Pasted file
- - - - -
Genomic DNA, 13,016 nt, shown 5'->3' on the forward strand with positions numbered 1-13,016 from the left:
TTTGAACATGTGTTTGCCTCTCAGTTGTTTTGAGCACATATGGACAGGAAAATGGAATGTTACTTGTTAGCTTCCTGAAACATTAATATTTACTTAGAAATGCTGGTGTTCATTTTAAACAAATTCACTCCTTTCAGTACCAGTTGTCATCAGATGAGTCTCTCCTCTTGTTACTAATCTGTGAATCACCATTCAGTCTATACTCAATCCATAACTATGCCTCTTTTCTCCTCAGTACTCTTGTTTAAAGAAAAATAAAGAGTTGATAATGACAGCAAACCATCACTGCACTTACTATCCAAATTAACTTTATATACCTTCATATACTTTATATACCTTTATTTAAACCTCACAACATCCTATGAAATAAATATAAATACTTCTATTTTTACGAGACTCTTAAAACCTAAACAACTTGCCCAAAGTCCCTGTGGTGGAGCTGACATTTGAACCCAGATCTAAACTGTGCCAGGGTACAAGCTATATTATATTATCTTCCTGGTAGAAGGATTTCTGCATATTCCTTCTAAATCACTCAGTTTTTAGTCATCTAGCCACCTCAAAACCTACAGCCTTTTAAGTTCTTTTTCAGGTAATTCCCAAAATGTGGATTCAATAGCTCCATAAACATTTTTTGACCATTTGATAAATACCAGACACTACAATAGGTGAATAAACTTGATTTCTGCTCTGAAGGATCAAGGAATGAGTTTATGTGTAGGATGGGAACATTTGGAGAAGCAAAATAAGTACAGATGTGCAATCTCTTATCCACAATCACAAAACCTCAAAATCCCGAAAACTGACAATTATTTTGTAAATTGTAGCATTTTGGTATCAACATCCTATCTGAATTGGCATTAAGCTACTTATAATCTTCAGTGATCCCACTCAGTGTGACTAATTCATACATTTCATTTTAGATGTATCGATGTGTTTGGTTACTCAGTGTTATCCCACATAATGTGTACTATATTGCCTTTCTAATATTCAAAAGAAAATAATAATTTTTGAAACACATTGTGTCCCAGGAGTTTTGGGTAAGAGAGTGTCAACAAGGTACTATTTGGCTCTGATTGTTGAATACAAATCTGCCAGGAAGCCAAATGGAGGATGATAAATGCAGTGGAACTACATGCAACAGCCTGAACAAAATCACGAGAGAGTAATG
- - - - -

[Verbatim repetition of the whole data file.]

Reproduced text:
Genomic DNA, 13,016 nt, shown 5'->3' on the forward strand with positions numbered 1-13,016 from the left:
TTTGAACATGTGTTTGCCTCTCAGTTGTTTTGAGCACATATGGACAGGAAAATGGAATGTTACTTGTTAGCTTCCTGAAACATTAATATTTACTTAGAAATGCTGGTGTTCATTTTAAACAAATTCACTCCTTTCAGTACCAGTTGTCATCAGATGAGTCTCTCCTCTTGTTACTAATCTGTGAATCACCATTCAGTCTATACTCAATCCATAACTATGCCTCTTTTCTCCTCAGTACTCTTGTTTAAAGAAAAATAAAGAGTTGATAATGACAGCAAACCATCACTGCACTTACTATCCAAATTAACTTTATATACCTTCATATACTTTATATACCTTTATTTAAACCTCACAACATCCTATGAAATAAATATAAATACTTCTATTTTTACGAGACTCTTAAAACCTAAACAACTTGCCCAAAGTCCCTGTGGTGGAGCTGACATTTGAACCCAGATCTAAACTGTGCCAGGGTACAAGCTATATTATATTATCTTCCTGGTAGAAGGATTTCTGCATATTCCTTCTAAATCACTCAGTTTTTAGTCATCTAGCCACCTCAAAACCTACAGCCTTTTAAGTTCTTTTTCAGGTAATTCCCAAAATGTGGATTCAATAGCTCCATAAACATTTTTTGACCATTTGATAAATACCAGACACTACAATAGGTGAATAAACTTGATTTCTGCTCTGAAGGATCAAGGAATGAGTTTATGTGTAGGATGGGAACATTTGGAGAAGCAAAATAAGTACAGATGTGCAATCTCTTATCCACAATCACAAAACCTCAAAATCCCGAAAACTGACAATTATTTTGTAAATTGTAGCATTTTGGTATCAACATCCTATCTGAATTGGCATTAAGCTACTTATAATCTTCAGTGATCCCACTCAGTGTGACTAATTCATACATTTCATTTTAGATGTATCGATGTGTTTGGTTACTCAGTGTTATCCCACATAATGTGTACTATATTGCCTTTCTAATATTCAAAAGAAAATAATAATTTTTGAAACACATTGTGTCCCAGGAGTTTTGGGTAAGAGAGTGTCAACAAGGTACTATTTGGCTCTGATTGTTGAATACAAATCTGCCAGGAAGCCAAATGGAGGATGATAAATGCAGTGGAACTACATGCAACAGCCTGAACAAAATCACGAGAGAGTAATG